As surely as the warm weather brings vacations, barbecues and fireworks, it also brings inquiries from parents preparing to send their children off to college in the fall. Most commonly, our clients call about getting general and health care powers of attorney in place for their young adult children.
Powers of attorney are documents whereby we appoint another person to speak and act for us. If the grant of power has to do with financial, real estate or business matters, the person granting the power is called the “principal,” and the person receiving the power is called the “agent” or “attorney-in-fact.” If the grant of power has to do with health care, then in Michigan the person granting the power is called the “patient,” and the person receiving the power is called the “patient advocate.”
As a parent, you might think that you would naturally be entitled to obtain your child’s college records or make a health care decision if your child should become seriously ill (especially if you are the one writing the checks). Not so! Once your teenager reaches age 18, he or she becomes an adult in the eyes of the law. In fact, if you didn’t have general power of attorney and were to call your child’s college, you would not even be able to confirm whether your child is enrolled. Similarly, if you didn’t have health care power of attorney and your child is taken to the emergency room, you may find that you are denied access both to your child and to information about your child’s condition.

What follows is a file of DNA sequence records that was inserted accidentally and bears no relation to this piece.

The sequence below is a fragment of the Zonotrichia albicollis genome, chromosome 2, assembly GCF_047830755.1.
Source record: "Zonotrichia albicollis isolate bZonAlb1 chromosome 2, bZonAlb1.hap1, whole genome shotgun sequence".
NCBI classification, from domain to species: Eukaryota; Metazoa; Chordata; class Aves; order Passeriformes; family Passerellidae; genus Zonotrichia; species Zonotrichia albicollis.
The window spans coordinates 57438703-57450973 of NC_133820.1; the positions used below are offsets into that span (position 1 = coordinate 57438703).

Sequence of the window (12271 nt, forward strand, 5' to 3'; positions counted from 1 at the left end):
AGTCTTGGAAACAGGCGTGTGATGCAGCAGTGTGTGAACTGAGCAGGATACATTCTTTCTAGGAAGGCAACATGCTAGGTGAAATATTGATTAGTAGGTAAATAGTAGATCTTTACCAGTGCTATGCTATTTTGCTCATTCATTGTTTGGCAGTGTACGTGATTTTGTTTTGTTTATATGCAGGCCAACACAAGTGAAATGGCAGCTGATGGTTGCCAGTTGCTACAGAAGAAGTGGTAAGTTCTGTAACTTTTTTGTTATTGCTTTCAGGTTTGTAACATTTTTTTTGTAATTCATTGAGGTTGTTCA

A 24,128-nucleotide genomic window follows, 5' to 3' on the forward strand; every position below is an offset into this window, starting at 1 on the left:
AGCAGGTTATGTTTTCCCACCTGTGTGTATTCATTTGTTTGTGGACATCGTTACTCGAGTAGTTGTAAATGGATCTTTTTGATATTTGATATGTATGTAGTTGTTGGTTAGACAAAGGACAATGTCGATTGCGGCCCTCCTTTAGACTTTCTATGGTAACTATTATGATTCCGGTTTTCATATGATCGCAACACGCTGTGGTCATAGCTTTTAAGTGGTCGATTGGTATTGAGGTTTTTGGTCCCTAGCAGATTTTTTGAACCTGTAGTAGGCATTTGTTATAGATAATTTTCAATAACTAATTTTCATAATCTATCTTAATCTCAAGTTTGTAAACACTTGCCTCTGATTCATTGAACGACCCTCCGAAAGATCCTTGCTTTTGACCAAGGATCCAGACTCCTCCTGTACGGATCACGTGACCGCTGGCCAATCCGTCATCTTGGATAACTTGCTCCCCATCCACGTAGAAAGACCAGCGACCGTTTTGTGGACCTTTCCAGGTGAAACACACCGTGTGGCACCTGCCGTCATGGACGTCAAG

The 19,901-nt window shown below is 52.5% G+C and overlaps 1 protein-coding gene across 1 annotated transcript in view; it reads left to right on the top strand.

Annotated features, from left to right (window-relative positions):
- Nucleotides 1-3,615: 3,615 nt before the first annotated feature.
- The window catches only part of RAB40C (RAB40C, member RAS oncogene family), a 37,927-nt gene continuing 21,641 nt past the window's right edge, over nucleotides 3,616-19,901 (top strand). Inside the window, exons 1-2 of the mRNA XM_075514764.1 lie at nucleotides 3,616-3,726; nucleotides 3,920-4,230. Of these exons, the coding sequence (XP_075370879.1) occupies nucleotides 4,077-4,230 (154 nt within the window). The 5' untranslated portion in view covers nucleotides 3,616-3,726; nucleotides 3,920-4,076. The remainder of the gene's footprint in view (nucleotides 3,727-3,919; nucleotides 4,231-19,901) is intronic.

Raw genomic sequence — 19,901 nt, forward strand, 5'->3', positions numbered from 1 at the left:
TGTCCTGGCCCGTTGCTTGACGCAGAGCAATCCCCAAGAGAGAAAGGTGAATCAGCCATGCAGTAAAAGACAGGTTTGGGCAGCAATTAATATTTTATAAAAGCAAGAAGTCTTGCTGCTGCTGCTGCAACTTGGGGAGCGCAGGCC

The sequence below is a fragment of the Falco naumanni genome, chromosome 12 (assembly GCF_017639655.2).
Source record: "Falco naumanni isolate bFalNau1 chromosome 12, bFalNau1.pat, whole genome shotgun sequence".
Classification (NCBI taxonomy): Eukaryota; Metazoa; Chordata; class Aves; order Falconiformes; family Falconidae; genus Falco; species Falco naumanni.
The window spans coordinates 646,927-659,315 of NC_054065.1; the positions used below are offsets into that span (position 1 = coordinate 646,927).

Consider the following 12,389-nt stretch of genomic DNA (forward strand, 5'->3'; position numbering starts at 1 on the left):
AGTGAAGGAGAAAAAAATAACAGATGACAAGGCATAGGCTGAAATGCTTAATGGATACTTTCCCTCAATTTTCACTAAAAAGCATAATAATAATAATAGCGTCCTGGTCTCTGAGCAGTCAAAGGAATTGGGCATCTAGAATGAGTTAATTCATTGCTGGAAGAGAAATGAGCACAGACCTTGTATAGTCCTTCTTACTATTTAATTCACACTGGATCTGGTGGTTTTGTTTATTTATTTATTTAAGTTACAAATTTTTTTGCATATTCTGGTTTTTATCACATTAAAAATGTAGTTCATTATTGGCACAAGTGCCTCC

Powers of attorney are invaluable documents, and getting them in place is a very simple process. Please consider adding this important task to your summer “to do” list for your young adult children.
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